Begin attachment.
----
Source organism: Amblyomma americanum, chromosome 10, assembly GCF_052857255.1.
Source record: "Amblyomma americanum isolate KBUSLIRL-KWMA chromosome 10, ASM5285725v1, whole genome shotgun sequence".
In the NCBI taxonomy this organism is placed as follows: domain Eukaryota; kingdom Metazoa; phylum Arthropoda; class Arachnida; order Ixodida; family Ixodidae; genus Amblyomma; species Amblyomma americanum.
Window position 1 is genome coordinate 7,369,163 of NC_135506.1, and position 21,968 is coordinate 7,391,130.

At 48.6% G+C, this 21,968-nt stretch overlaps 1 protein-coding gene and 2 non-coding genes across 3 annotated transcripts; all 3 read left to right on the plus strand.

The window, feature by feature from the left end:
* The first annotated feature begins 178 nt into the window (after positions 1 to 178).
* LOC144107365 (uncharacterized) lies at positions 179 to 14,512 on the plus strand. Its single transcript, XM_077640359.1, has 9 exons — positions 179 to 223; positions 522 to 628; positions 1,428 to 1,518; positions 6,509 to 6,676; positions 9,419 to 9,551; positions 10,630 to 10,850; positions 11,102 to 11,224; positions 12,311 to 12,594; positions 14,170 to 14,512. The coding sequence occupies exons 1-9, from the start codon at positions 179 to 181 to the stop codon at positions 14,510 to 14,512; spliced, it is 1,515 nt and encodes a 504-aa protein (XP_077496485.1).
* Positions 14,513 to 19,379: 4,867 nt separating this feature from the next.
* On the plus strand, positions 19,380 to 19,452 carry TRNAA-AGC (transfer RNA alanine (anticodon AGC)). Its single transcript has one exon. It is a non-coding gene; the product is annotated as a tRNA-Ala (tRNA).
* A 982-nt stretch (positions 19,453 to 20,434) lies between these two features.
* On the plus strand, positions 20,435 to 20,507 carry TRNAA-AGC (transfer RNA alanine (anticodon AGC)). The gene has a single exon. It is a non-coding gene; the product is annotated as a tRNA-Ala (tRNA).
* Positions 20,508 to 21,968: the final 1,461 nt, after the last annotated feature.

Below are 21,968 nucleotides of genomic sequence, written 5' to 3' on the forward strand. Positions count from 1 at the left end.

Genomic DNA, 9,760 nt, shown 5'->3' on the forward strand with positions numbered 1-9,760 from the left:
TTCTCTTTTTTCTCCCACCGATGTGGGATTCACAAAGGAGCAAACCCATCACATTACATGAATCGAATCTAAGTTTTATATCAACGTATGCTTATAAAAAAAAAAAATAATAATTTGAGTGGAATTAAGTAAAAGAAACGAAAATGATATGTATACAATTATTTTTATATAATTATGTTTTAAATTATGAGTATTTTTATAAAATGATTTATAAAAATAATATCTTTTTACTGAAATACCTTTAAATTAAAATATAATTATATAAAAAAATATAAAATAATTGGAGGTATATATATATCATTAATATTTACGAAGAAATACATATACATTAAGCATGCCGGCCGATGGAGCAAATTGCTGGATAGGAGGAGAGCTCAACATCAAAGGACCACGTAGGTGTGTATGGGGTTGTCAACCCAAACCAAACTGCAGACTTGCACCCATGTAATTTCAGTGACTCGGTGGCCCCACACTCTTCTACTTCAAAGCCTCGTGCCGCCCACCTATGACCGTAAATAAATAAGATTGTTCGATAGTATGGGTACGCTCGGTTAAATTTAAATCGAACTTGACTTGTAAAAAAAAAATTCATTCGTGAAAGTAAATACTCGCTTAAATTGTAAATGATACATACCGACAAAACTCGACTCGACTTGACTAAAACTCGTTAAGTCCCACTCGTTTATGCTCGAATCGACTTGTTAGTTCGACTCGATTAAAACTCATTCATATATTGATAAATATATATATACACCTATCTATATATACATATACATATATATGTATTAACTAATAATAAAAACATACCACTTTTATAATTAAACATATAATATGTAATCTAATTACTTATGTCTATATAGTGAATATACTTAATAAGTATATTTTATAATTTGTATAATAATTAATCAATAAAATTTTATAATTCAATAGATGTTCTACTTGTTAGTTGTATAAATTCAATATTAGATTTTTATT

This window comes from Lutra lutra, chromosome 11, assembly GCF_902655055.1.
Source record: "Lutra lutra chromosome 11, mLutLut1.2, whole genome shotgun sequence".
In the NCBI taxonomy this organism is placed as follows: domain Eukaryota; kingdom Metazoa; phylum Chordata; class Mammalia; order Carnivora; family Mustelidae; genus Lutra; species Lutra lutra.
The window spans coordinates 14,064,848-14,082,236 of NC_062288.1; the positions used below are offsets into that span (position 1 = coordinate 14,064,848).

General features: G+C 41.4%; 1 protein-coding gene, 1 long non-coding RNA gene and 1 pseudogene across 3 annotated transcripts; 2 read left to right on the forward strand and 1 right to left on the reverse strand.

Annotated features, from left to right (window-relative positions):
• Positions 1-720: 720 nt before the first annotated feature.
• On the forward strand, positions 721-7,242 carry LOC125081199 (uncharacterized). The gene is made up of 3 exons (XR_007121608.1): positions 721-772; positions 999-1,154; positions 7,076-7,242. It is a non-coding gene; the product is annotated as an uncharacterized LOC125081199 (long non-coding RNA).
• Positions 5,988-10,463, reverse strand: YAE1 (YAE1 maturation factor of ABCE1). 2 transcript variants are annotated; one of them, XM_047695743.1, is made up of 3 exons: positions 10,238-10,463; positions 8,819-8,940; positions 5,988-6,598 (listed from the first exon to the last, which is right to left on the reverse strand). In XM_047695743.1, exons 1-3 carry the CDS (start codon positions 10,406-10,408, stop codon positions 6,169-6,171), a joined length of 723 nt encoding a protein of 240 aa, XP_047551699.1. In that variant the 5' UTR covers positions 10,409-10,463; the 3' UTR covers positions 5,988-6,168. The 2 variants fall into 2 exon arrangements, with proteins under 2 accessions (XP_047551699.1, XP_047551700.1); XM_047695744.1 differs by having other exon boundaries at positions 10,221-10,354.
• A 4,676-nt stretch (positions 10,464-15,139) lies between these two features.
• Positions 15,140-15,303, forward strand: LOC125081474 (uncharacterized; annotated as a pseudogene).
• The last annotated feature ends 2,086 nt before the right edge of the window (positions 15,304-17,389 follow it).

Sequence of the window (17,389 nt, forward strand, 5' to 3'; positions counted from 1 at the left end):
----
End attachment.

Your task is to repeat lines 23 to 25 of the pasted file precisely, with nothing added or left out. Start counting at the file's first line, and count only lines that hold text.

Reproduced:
• Positions 1-720: 720 nt before the first annotated feature.
• On the forward strand, positions 721-7,242 carry LOC125081199 (uncharacterized). The gene is made up of 3 exons (XR_007121608.1): positions 721-772; positions 999-1,154; positions 7,076-7,242. It is a non-coding gene; the product is annotated as an uncharacterized LOC125081199 (long non-coding RNA).
• Positions 5,988-10,463, reverse strand: YAE1 (YAE1 maturation factor of ABCE1). 2 transcript variants are annotated; one of them, XM_047695743.1, is made up of 3 exons: positions 10,238-10,463; positions 8,819-8,940; positions 5,988-6,598 (listed from the first exon to the last, which is right to left on the reverse strand). In XM_047695743.1, exons 1-3 carry the CDS (start codon positions 10,406-10,408, stop codon positions 6,169-6,171), a joined length of 723 nt encoding a protein of 240 aa, XP_047551699.1. In that variant the 5' UTR covers positions 10,409-10,463; the 3' UTR covers positions 5,988-6,168. The 2 variants fall into 2 exon arrangements, with proteins under 2 accessions (XP_047551699.1, XP_047551700.1); XM_047695744.1 differs by having other exon boundaries at positions 10,221-10,354.